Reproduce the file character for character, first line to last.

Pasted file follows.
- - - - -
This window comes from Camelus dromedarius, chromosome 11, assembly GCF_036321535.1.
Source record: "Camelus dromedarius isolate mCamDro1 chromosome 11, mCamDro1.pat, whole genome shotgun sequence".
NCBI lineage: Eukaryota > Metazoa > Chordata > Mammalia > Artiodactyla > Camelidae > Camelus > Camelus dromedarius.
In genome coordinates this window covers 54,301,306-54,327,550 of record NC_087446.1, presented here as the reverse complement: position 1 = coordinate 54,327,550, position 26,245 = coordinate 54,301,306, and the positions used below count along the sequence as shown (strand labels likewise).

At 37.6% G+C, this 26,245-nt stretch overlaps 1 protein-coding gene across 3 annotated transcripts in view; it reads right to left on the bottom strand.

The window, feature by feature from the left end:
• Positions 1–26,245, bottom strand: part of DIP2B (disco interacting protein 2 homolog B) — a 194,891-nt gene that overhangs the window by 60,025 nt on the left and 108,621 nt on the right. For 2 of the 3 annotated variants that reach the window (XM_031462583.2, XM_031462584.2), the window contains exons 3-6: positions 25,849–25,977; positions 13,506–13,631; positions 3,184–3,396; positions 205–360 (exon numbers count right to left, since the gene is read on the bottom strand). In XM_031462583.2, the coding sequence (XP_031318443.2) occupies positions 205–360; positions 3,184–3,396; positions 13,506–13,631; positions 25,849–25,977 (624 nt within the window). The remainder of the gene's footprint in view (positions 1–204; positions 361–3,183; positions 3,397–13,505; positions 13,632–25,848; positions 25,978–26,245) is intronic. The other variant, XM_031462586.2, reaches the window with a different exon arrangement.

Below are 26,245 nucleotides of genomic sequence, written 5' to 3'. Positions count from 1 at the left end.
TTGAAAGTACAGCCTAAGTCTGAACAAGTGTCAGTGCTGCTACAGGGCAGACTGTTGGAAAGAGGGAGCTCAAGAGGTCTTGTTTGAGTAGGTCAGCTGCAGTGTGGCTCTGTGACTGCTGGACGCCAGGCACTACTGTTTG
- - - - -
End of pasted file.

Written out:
This window comes from Camelus dromedarius, chromosome 11, assembly GCF_036321535.1.
Source record: "Camelus dromedarius isolate mCamDro1 chromosome 11, mCamDro1.pat, whole genome shotgun sequence".
NCBI lineage: Eukaryota > Metazoa > Chordata > Mammalia > Artiodactyla > Camelidae > Camelus > Camelus dromedarius.
In genome coordinates this window covers 54,301,306-54,327,550 of record NC_087446.1, presented here as the reverse complement: position 1 = coordinate 54,327,550, position 26,245 = coordinate 54,301,306, and the positions used below count along the sequence as shown (strand labels likewise).

At 37.6% G+C, this 26,245-nt stretch overlaps 1 protein-coding gene across 3 annotated transcripts in view; it reads right to left on the bottom strand.

The window, feature by feature from the left end:
• Positions 1–26,245, bottom strand: part of DIP2B (disco interacting protein 2 homolog B) — a 194,891-nt gene that overhangs the window by 60,025 nt on the left and 108,621 nt on the right. For 2 of the 3 annotated variants that reach the window (XM_031462583.2, XM_031462584.2), the window contains exons 3-6: positions 25,849–25,977; positions 13,506–13,631; positions 3,184–3,396; positions 205–360 (exon numbers count right to left, since the gene is read on the bottom strand). In XM_031462583.2, the coding sequence (XP_031318443.2) occupies positions 205–360; positions 3,184–3,396; positions 13,506–13,631; positions 25,849–25,977 (624 nt within the window). The remainder of the gene's footprint in view (positions 1–204; positions 361–3,183; positions 3,397–13,505; positions 13,632–25,848; positions 25,978–26,245) is intronic. The other variant, XM_031462586.2, reaches the window with a different exon arrangement.

Below are 26,245 nucleotides of genomic sequence, written 5' to 3'. Positions count from 1 at the left end.
TTGAAAGTACAGCCTAAGTCTGAACAAGTGTCAGTGCTGCTACAGGGCAGACTGTTGGAAAGAGGGAGCTCAAGAGGTCTTGTTTGAGTAGGTCAGCTGCAGTGTGGCTCTGTGACTGCTGGACGCCAGGCACTACTGTTTG